He Lifted Up His Hands and He Blessed Them

Today, we celebrate the Solemnity of the Ascension of the Lord. It is the closing scene in the Gospel of Luke and is recovered again in Acts 1. Luke frames the Ascension within broader theme of blessing.

Ascension_window

The Gospel of Luke begins with the priest Zechariah in the Jerusalem Temple. Chosen to carry the prayers of the people of God before the Altar of Incense, he is given the added honor of an angelic visitation. The Angel Gabriel tells him of a son who will be supernaturally conceived and chosen to prepare the way for the Messiah. Because of his unbelief, he was struck mute by the same angel. This is very significant, in part, because this punishment prevented him from extending his hands and offering the three-fold priestly blessing from Numbers 6:24-26 over the gathered crowd (Luke 1:22). Later, when his tongue was loosed, what came out of his mouth? Blessing! It wasn’t the priestly blessing for the people of God, but instead a heaven-directed benediction. This prayer, called the Benedictus, is still recited daily by millions around the world and beautifully recovers the themes of blessing, light and peace from that ancient blessing given to Aaron in Numbers (compare Luke 2:67-79; Numbers 6:24-26). Luke leaves us waiting for that priestly blessing for God’s people.

Interestingly, the first person to offer a blessing in Luke’s narrative is Jesus, “Blessed are the poor, for yours is the Kingdom of God” (Luke 6:20). In fact, Jesus will be the first and last person to offer a blessing in the physician’s Gospel. The Lord’s final blessing comes during the Ascension event, “Then he [Jesus] led them out as far as Bethany, and lifting up his hands he blessed them. While he blessed them, he parted from them and was carried up into heaven” (Luke 24:50-51). We don’t know what blessing Jesus spoke over his dear disciples at the Ascension, but I can’t think of more fitting words than the priestly blessing that Zechariah was never able to give in Luke 1:

The Lord bless you and keep you:
The Lord make his face to shine upon you, and be gracious to you:
The Lord lift up his countenance upon you, and give you peace” (Numbers 6:24-26).

Following the blessing, reversing the movements of Zechariah, Jesus, the High Priest of the new and eternal Covenant also entered a temple. He “entered, not into a sanctuary made by human hands. . . but into heaven itself, now to appear in the presence of God on our behalf” (Heb 9:24) The Catechism reminds us that from this heavenly temple “Christ permanently exercises his priesthood, for he ‘always lives to make intercession’ for ‘those who draw near to God through him’” (Catechism, No 662; Heb 7:25).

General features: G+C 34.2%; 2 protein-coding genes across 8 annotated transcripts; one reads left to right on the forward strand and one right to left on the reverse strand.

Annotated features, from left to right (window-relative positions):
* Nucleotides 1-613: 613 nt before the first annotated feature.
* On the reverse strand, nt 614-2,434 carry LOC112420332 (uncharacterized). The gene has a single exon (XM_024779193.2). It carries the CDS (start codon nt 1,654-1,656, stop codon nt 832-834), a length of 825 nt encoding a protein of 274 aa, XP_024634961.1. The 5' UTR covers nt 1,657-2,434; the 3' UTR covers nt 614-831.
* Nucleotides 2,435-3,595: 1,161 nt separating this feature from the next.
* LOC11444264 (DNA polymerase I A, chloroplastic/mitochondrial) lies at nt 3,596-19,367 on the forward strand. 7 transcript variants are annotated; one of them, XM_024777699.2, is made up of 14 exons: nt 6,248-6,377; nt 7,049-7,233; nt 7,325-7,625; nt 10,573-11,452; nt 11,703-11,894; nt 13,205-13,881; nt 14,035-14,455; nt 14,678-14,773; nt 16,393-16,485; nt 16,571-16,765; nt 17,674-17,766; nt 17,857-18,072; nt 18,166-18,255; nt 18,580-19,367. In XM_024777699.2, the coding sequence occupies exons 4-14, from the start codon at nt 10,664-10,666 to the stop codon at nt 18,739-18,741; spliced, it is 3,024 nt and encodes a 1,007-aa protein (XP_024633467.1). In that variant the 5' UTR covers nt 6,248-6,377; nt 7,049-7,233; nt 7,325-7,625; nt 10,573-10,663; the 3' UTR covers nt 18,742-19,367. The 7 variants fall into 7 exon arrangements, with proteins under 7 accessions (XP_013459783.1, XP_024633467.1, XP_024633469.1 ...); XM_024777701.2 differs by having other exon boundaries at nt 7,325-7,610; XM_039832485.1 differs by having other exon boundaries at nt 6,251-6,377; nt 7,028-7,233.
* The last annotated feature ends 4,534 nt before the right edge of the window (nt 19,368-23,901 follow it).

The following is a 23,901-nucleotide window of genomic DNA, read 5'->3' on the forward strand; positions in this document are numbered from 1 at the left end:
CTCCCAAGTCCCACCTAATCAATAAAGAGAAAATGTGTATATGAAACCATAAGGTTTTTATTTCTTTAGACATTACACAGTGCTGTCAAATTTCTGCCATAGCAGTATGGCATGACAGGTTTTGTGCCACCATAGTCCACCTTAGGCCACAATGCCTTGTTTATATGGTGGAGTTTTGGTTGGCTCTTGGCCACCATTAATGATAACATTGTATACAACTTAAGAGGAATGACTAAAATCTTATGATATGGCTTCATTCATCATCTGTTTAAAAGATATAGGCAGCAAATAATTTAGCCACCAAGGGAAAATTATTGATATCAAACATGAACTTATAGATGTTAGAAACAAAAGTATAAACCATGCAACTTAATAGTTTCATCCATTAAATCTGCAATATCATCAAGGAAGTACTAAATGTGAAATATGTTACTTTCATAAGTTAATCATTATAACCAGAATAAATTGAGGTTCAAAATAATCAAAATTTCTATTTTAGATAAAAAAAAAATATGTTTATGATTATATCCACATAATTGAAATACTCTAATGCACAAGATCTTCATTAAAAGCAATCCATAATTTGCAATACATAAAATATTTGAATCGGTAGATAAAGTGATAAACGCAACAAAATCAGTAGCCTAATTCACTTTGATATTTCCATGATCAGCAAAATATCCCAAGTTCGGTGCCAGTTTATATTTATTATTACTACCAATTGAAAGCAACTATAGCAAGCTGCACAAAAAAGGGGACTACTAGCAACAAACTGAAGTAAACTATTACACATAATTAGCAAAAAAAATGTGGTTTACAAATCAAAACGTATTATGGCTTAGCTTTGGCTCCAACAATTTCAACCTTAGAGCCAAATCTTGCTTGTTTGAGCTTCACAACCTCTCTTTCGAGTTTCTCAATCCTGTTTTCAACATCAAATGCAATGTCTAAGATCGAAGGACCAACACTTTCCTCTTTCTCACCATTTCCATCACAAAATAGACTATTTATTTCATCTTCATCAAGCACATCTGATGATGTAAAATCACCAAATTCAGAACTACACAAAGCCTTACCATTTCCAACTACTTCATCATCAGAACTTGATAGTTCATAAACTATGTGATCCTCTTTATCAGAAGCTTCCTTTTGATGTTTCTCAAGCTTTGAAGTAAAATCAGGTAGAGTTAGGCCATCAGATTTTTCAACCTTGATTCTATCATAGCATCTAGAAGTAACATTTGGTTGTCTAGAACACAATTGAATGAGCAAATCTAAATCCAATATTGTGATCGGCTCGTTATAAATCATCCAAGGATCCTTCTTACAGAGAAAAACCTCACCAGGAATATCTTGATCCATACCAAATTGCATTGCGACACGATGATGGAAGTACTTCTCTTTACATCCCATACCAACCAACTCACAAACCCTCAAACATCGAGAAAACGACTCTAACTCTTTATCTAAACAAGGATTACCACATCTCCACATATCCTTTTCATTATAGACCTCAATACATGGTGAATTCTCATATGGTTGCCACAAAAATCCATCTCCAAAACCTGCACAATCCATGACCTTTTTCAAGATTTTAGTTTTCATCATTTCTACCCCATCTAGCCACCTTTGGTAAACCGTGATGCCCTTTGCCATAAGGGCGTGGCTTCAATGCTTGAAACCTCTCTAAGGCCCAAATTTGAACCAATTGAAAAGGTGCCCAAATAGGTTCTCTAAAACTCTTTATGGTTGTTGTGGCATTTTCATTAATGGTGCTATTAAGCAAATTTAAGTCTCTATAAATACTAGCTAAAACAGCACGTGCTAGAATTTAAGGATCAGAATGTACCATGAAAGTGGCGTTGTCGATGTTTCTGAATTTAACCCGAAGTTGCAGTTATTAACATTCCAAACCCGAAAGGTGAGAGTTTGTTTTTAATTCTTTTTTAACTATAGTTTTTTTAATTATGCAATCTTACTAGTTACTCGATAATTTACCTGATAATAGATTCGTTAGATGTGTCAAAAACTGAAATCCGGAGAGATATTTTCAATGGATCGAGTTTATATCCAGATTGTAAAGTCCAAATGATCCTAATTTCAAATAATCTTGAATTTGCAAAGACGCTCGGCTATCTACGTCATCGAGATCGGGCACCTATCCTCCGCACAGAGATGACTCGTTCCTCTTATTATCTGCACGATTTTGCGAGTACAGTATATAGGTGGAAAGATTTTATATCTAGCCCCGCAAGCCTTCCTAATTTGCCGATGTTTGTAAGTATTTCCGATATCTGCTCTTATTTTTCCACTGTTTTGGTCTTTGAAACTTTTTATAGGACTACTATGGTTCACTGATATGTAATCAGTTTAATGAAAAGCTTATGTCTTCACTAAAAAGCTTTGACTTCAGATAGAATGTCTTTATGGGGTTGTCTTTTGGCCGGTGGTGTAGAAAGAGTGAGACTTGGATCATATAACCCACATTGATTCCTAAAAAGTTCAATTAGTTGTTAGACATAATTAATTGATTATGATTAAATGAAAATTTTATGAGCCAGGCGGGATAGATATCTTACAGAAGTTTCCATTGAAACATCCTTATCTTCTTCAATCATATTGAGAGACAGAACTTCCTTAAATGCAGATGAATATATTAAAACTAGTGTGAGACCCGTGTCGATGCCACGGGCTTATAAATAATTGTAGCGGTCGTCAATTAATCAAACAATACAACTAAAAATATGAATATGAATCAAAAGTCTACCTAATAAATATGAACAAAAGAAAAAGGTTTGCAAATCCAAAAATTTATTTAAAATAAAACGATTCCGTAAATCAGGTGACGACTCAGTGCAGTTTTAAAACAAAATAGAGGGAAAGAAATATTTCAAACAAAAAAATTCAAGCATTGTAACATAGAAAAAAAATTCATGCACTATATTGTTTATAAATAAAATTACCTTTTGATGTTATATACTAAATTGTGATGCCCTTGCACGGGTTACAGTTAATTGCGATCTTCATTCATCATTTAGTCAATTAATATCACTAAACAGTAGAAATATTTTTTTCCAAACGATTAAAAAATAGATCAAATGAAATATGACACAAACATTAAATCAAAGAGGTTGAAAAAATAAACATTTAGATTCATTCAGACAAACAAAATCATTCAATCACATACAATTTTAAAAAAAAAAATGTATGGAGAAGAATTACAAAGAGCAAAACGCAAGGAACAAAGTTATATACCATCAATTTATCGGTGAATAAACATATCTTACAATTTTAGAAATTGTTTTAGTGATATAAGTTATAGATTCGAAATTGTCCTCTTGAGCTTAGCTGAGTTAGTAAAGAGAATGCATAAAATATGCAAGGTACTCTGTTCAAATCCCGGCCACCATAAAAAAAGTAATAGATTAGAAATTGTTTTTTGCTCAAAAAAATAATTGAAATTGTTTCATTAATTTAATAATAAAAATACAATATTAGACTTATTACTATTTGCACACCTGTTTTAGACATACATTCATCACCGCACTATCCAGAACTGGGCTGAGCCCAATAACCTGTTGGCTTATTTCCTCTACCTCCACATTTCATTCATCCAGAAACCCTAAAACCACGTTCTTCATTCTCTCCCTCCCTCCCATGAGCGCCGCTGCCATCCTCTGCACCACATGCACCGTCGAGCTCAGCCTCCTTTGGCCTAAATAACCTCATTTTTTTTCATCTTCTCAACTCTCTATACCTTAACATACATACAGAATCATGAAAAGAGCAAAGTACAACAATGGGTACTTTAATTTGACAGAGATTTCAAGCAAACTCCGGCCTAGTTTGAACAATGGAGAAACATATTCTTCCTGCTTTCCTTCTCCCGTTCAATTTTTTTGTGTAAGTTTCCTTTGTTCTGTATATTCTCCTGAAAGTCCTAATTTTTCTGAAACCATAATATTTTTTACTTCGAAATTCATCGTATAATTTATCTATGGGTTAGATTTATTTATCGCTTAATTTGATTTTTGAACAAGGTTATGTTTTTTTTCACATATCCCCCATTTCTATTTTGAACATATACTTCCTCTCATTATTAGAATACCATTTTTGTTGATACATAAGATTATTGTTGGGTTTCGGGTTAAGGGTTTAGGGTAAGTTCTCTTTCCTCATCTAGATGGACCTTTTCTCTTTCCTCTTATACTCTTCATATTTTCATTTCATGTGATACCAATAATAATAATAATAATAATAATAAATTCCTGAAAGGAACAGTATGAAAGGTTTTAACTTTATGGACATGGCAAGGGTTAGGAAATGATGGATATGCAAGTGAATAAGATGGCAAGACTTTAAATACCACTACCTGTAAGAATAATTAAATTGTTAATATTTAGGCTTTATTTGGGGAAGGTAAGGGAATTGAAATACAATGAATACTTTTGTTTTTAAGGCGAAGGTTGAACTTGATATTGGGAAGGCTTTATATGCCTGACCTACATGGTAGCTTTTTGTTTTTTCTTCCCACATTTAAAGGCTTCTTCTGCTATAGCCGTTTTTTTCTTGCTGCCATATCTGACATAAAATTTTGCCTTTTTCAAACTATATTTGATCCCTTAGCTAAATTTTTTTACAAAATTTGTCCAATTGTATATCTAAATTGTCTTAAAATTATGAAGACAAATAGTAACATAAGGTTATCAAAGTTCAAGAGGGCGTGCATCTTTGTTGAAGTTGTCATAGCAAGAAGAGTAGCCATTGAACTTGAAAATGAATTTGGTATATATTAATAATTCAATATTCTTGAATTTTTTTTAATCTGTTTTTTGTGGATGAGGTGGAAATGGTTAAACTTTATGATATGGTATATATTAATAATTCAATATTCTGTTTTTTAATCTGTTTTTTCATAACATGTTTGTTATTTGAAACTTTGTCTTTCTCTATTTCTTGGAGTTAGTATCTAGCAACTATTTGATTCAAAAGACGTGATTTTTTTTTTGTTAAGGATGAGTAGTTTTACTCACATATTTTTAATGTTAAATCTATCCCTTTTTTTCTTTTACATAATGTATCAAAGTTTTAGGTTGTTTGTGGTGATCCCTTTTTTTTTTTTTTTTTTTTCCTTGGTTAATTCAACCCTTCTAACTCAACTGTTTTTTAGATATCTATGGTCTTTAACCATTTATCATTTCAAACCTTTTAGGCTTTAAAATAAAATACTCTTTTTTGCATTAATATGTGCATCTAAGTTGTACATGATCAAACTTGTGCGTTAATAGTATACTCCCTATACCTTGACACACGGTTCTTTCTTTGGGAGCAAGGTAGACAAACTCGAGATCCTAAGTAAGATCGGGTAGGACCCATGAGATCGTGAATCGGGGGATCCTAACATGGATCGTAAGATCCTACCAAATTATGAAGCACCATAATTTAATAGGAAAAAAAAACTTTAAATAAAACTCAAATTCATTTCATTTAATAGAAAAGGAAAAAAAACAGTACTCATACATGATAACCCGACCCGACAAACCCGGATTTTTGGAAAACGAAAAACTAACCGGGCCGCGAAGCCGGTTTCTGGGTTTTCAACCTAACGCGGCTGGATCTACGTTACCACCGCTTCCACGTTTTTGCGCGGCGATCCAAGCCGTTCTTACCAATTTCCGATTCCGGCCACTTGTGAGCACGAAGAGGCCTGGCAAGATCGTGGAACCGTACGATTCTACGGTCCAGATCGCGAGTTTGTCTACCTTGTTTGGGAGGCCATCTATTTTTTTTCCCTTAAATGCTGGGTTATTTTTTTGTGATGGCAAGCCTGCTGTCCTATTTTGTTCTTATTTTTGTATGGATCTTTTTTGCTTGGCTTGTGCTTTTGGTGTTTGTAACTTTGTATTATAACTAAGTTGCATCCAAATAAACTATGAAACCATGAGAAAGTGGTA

No wonder there is no sign of grief on the part of the disciples at the Ascension! They know where he is going and what he will be doing. Therefore, Luke tells us, “they worshiped [Jesus], and returned to Jerusalem with great joy, and were continually in the temple blessing God (Luke 24:52). Those are our marching orders between the Ascension of Jesus and his final and definitive return: worship him in Word and Sacrament, live daily in his joy (the inner delight of knowing I am infinitely loved by God) and continually bless the Lord in the fellowship of his disciples.


You May Also Like…

Preparing for Pentecost with Scripture

He Ascended into Heaven

Biblical Superpowers: Miracles in Acts of the Apostles

Thomas Smith

Thomas Smith is the co-author of Revelation: The Kingdom Yet to Come and The Prophets: Messengers of God's Mercy. He is an international presenter for The Great Adventure Bible Timeline. Bringing a wealth of experience and insight on the Word of God to audiences across the U.S., Thomas is a repeat guest on EWTN and Catholic radio as well as a sought after parish mission and conference speaker. Thomas Smith has taught as an adjunct professor at the St. Francis School of Theology in Denver, and is the former Director of the Denver Catholic Biblical School and the Denver Catechetical School. He lives on his family ranch in southeastern Idaho and writes for his website www.gen215.org.

Follow on Twitter Like on Facebook

  • Janet

    After reading Thomas Smith’s narrative, I wrote the Benedictus prayer in my Bible under John’s closing chapter ‘The Ascension.’ The Benedictus is a beautiful, generous and loving blessing that perfectly conveyed Jesus’ perfect love for the Apostles, the same love that has reached over time, since his Ascension, to all of us who believe in him and wait for him.